I grew up in a town where bikes were used all the time to get places. I then went to college in a town that encourages bikes to the point that the town logo is a bike. There’s even a bike museum downtown.

My point is, maybe everyone is not as aware of how bikes work as I am.

Bike wheels have three basic parts, the wheel, the tire, and the tube.

The wheel is the metal part with all the spokes on it that attaches to the bike frame at the center. If there’s something wrong with my bike wheel, I take it to my dad to fix it. Every other Saturday my dad repairs bikes for a charity, The Silicon Valley Bike Exchange.

The tire is the rubber wall that incases the tube. The tire is the part of your bike that actually touches the ground.

The tube sits between the tire and the wheel. It’s also made of much thinner rubber than the tire.

The tube inflates and presses against the tire wall, giving it a firm shape that still yields to bumps and debris in the road. This allows a bike to ride over the various cracks in the road without giving the rider awful saddle sores.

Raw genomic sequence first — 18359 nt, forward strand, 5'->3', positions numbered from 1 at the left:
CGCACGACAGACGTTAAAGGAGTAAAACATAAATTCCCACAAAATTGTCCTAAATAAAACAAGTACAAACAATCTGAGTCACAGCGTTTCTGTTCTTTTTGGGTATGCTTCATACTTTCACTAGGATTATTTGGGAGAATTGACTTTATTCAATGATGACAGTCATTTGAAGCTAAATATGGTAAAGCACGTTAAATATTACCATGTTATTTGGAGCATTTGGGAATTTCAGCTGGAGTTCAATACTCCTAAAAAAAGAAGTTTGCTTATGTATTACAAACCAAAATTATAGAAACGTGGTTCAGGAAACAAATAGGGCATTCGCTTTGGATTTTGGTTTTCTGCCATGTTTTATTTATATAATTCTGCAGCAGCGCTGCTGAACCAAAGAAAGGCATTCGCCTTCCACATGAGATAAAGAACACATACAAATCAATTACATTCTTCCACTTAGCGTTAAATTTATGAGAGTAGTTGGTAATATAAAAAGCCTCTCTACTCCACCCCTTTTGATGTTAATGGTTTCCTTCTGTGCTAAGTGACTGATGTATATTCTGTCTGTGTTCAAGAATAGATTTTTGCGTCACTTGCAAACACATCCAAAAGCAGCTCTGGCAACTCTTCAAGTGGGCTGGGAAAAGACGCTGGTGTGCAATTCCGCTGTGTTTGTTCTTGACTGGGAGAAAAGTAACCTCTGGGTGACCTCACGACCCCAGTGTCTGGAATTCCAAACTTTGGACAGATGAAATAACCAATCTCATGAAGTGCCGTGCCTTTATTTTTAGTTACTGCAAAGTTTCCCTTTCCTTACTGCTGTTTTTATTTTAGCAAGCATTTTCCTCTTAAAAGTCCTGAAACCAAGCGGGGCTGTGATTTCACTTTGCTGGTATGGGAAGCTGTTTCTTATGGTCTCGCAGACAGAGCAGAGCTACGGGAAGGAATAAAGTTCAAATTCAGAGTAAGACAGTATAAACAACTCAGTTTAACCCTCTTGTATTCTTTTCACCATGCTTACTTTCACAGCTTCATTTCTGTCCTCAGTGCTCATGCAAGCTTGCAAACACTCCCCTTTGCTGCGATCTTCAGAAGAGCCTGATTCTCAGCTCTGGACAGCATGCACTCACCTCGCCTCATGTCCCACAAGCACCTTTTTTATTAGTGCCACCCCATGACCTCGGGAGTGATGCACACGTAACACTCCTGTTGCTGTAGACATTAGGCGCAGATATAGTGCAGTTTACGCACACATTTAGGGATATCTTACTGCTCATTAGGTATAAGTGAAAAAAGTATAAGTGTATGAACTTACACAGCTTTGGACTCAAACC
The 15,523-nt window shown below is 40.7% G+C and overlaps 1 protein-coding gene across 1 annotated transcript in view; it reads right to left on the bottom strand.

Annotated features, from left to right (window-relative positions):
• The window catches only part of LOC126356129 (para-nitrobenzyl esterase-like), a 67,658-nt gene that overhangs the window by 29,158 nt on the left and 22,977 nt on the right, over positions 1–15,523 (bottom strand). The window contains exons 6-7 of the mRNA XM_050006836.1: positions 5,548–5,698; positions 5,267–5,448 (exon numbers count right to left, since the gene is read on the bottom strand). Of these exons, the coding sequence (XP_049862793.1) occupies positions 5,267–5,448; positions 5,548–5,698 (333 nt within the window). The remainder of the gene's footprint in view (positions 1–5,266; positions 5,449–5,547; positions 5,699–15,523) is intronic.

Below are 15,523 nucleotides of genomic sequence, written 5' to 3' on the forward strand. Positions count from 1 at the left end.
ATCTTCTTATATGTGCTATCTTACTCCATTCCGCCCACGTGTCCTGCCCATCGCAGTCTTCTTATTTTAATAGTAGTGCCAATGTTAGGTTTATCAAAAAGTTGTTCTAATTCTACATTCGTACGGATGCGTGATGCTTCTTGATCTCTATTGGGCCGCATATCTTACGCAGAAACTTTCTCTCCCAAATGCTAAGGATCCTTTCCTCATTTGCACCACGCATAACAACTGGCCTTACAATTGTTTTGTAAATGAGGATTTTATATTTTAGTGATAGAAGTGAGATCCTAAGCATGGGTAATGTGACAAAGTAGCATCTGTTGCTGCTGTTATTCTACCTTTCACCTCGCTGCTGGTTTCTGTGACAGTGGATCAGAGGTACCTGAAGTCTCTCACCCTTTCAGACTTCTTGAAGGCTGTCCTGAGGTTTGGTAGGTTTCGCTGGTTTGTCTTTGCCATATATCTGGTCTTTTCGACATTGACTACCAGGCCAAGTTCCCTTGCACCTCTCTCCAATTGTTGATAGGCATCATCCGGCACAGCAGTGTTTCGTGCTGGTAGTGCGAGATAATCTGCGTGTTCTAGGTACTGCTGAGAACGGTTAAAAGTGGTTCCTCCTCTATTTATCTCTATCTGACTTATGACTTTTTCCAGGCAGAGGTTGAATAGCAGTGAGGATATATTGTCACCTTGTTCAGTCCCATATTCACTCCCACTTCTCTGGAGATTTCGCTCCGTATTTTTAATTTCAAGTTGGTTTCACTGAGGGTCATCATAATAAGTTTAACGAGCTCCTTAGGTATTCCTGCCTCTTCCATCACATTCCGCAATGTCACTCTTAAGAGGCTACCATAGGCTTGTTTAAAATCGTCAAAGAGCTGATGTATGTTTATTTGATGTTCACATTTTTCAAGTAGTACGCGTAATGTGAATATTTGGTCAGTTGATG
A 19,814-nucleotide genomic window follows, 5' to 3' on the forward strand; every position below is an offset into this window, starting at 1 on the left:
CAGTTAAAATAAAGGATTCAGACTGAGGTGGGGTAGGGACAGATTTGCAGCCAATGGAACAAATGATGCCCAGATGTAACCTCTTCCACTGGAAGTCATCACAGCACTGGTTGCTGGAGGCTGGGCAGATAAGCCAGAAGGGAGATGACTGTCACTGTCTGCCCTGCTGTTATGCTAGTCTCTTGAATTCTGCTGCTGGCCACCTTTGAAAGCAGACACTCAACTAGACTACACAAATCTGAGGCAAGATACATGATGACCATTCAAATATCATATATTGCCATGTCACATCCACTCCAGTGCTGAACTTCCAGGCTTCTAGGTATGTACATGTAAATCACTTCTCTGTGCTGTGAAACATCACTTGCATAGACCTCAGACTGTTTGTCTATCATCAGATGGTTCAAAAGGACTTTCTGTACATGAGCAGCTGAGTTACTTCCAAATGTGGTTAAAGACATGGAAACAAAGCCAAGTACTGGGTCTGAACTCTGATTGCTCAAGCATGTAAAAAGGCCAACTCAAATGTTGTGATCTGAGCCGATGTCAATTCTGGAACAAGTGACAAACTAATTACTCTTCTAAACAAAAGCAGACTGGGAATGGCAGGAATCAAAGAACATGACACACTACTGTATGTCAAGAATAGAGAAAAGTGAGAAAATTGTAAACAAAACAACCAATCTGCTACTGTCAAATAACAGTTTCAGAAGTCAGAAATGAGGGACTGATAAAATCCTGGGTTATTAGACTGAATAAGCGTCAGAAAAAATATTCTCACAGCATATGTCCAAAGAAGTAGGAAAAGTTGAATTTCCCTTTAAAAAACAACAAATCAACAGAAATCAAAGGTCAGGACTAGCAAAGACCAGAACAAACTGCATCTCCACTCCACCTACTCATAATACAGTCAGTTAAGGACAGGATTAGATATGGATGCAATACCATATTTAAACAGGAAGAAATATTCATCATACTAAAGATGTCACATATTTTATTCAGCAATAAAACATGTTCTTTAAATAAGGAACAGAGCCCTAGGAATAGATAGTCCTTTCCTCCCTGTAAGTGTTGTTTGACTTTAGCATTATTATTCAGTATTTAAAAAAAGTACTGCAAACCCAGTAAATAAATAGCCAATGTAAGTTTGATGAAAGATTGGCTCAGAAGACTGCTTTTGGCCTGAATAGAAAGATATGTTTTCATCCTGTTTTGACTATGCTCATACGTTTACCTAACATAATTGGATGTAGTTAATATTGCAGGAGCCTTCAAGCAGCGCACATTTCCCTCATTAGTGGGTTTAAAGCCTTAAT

When you get a flat it is usually because of a hole in the tube. The tube is essentially a balloon, so it can pop if treated to roughly. Thorns are a good way to rupture a tube. I have a road bike, so hopping curbs will also cause problems for me.

Over the past three weeks or so I have replaced my bike’s front tube four or five times. One of them popped while it was just sitting outside my house. Another as I was replacing it. Another popped on the first ride I took it on.

I eventually decided to sit down, inflate a tire, and then watch it to see what caused it to pop spontaneously.

As I waited I noticed the tube beginning to swell out of a hole in the side wall of the tire. A one centimeter bubble formed on the outside of the tire and then popped.

So now I knew what the problem was! My old tire had rubber for the section that contacts the ground, but the sidewalls were made from interlaced thread instead.

These threads had slowly come undone until a hole formed that was big enough for the tube to blow out through. Without the tire keeping pressure on the tube, it exploded like an overinflated balloon.

You can see the frayed threads around the hole in the picture above.

Finally realizing what the problem was, I got a new tire and replaced that along with the burst tube.

My bike is all fine now and I’m taking it to work instead of the bus.

That’s all for now!

-Mister Ed